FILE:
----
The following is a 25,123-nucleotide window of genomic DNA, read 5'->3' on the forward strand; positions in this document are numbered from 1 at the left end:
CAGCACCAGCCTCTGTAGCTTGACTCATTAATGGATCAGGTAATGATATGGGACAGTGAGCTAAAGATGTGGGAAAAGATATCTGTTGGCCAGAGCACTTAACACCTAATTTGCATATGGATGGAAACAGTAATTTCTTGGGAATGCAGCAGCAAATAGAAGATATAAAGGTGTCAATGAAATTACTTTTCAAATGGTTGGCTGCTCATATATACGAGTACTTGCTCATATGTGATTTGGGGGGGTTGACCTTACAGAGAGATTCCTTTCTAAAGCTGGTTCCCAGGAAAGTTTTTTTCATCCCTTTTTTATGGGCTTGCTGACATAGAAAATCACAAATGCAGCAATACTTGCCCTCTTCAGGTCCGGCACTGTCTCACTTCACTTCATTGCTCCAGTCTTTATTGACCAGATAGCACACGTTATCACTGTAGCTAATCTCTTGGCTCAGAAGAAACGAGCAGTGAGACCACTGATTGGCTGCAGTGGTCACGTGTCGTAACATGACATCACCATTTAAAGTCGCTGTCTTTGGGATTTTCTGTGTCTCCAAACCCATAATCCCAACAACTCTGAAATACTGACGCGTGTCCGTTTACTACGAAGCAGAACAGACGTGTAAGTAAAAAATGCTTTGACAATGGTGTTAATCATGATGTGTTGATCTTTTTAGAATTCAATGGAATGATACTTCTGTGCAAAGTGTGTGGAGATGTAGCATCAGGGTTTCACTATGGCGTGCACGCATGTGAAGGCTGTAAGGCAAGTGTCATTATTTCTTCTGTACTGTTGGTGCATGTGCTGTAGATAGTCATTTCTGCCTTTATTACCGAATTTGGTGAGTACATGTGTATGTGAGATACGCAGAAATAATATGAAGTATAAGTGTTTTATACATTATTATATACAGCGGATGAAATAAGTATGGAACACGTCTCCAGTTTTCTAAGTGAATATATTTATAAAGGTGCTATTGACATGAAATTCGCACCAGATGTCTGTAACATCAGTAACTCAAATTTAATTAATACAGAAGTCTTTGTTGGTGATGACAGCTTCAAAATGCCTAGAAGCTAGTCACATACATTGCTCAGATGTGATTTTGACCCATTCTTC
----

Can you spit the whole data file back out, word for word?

The following is a 25,123-nucleotide window of genomic DNA, read 5'->3' on the forward strand; positions in this document are numbered from 1 at the left end:
CAGCACCAGCCTCTGTAGCTTGACTCATTAATGGATCAGGTAATGATATGGGACAGTGAGCTAAAGATGTGGGAAAAGATATCTGTTGGCCAGAGCACTTAACACCTAATTTGCATATGGATGGAAACAGTAATTTCTTGGGAATGCAGCAGCAAATAGAAGATATAAAGGTGTCAATGAAATTACTTTTCAAATGGTTGGCTGCTCATATATACGAGTACTTGCTCATATGTGATTTGGGGGGGTTGACCTTACAGAGAGATTCCTTTCTAAAGCTGGTTCCCAGGAAAGTTTTTTTCATCCCTTTTTTATGGGCTTGCTGACATAGAAAATCACAAATGCAGCAATACTTGCCCTCTTCAGGTCCGGCACTGTCTCACTTCACTTCATTGCTCCAGTCTTTATTGACCAGATAGCACACGTTATCACTGTAGCTAATCTCTTGGCTCAGAAGAAACGAGCAGTGAGACCACTGATTGGCTGCAGTGGTCACGTGTCGTAACATGACATCACCATTTAAAGTCGCTGTCTTTGGGATTTTCTGTGTCTCCAAACCCATAATCCCAACAACTCTGAAATACTGACGCGTGTCCGTTTACTACGAAGCAGAACAGACGTGTAAGTAAAAAATGCTTTGACAATGGTGTTAATCATGATGTGTTGATCTTTTTAGAATTCAATGGAATGATACTTCTGTGCAAAGTGTGTGGAGATGTAGCATCAGGGTTTCACTATGGCGTGCACGCATGTGAAGGCTGTAAGGCAAGTGTCATTATTTCTTCTGTACTGTTGGTGCATGTGCTGTAGATAGTCATTTCTGCCTTTATTACCGAATTTGGTGAGTACATGTGTATGTGAGATACGCAGAAATAATATGAAGTATAAGTGTTTTATACATTATTATATACAGCGGATGAAATAAGTATGGAACACGTCTCCAGTTTTCTAAGTGAATATATTTATAAAGGTGCTATTGACATGAAATTCGCACCAGATGTCTGTAACATCAGTAACTCAAATTTAATTAATACAGAAGTCTTTGTTGGTGATGACAGCTTCAAAATGCCTAGAAGCTAGTCACATACATTGCTCAGATGTGATTTTGACCCATTCTTC